Morse code typing for the iPad

Morse code can be a very effective way to type using only two switches. And now you can use it on an iPad, creating some new possibilities for people who are switch users. This post shows you how to set up and use Morse code on the iPad.

A photo of an iPad, showing the Morse code keyboard on the display. Two switches are connected to the iPad using the Tapio switch interface.
Morse code dates back to the early 1830’s, and has been used in assistive technology since at least the 1970’s to support typing using one or two switches. As switch access methods go, it has the potential to be quite fast– one study measured a Morse code typing speed of 12.4 words/minute for a person with a C2 spinal cord injury, using a sip/puff switch for the dots and dashes. Fast forward to 2019, and Morse code is having a bit of a moment. One question that comes up frequently is whether you can use Morse code to type with switches on an iPad — Yes, you can! Read on to learn how.

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Highlights from the ATIA 2019 Conference – Part 2

The ATIA Conference provides great opportunities for learning, sharing, and networking in assistive technology, and the 2019 conference was no exception. Here’s the second of two posts featuring a few of the highlights.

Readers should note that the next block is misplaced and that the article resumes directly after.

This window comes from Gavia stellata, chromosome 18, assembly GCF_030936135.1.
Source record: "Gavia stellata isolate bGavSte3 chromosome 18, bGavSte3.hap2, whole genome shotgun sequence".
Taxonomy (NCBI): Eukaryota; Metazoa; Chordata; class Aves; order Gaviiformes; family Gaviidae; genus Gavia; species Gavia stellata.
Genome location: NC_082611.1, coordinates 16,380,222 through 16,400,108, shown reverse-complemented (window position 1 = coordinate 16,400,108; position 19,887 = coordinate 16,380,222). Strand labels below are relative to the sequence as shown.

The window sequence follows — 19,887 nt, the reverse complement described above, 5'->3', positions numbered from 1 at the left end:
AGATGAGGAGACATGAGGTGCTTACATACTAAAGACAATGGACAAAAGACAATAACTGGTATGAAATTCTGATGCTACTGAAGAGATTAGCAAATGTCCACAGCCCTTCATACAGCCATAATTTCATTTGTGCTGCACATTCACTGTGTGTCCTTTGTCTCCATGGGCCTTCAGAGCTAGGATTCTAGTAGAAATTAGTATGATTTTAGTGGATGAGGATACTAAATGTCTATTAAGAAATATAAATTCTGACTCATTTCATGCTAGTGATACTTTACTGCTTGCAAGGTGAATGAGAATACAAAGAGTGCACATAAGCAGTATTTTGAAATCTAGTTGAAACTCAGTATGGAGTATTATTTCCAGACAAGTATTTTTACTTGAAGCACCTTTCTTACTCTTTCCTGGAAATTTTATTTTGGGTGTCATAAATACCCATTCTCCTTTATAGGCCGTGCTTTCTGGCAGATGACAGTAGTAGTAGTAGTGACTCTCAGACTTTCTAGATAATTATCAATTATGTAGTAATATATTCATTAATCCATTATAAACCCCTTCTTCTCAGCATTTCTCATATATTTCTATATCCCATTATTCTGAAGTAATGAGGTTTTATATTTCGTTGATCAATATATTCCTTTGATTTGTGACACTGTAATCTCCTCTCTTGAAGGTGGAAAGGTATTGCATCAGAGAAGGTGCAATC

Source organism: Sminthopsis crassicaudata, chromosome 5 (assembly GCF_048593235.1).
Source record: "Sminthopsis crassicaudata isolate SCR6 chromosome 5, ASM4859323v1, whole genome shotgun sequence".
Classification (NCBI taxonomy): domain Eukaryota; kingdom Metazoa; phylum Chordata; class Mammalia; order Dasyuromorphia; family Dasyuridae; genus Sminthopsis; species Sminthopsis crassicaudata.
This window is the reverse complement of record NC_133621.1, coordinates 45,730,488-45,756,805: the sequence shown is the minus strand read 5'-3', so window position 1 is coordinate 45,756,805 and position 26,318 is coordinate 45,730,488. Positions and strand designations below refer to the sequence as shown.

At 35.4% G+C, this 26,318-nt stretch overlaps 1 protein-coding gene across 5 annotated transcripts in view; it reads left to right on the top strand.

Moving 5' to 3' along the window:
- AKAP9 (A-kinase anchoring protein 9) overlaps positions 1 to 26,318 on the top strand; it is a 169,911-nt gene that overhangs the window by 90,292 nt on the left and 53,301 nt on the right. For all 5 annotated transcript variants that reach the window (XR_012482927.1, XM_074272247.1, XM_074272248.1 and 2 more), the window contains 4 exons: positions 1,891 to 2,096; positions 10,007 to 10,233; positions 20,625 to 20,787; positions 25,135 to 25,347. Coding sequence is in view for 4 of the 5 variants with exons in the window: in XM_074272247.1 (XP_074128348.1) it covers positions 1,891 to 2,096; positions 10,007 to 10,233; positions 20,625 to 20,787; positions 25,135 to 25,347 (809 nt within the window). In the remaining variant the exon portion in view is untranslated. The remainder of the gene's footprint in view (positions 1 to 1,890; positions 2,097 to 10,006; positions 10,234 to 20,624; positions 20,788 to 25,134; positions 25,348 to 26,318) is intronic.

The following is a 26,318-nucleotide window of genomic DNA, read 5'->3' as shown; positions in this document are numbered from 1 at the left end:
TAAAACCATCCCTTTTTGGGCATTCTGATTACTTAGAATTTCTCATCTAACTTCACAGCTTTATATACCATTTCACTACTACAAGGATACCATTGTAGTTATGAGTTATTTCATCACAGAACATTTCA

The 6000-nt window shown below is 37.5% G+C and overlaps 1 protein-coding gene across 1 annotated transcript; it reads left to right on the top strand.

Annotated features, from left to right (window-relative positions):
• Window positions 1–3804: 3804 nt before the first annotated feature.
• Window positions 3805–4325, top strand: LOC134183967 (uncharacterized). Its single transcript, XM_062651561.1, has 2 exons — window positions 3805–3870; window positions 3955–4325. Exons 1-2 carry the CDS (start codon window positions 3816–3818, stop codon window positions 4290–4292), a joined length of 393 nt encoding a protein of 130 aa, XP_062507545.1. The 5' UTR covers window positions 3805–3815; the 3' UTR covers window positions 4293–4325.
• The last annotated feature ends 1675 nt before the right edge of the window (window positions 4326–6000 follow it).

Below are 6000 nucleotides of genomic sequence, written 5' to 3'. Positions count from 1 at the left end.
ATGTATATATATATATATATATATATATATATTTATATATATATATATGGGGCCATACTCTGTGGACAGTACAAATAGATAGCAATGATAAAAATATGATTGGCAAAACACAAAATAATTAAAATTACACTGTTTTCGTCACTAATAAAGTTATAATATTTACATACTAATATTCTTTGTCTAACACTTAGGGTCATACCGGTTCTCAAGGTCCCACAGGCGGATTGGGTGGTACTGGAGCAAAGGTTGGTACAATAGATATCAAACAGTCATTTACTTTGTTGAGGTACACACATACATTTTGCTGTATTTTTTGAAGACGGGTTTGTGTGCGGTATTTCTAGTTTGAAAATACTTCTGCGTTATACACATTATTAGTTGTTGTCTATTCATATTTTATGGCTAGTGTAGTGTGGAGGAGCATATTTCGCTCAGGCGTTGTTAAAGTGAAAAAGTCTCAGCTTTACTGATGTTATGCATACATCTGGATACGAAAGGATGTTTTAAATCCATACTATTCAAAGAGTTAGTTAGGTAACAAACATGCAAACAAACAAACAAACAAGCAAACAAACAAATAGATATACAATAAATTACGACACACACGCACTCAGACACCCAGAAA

Highlights from ATIA 2019 - Part 2
I was fortunate to attend ATIA’s 2019 Conference recently, held in Orlando, FL, and enjoyed the chance to learn from others and connect with the great folks who work in the assistive technology (AT) field. My first post on ATIA 2019 focused on highlights directly related to mouse access, while this post will highlight some educational sessions that addressed other topics. Keep in mind that with about 400 presentations, 120 exhibitors, and 3000 attendees, this is just one tiny sample representing one person’s ATIA experience. Please share comments about your ATIA experience!

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Highlights from the RESNA 2018 Conference

The RESNA 2018 Conference featured three intense days of sharing and networking among leaders in assistive technology. It’s impossible to get to everything, but here we highlight a few things of particular interest.

A photograph promoting the RESNA 2018 conference in Washington DC. Photo shows the National Mall and Washington Monument in the twilight.
I attended RESNA’s 2018 Annual Conference recently, as I do pretty much every year. This year’s was held in Arlington, VA in mid-July. A friend asked me why I invest the time and money to go to the conference. I’ll try to address that in this post, with a focus on the learning and new ideas that the conference inspires.
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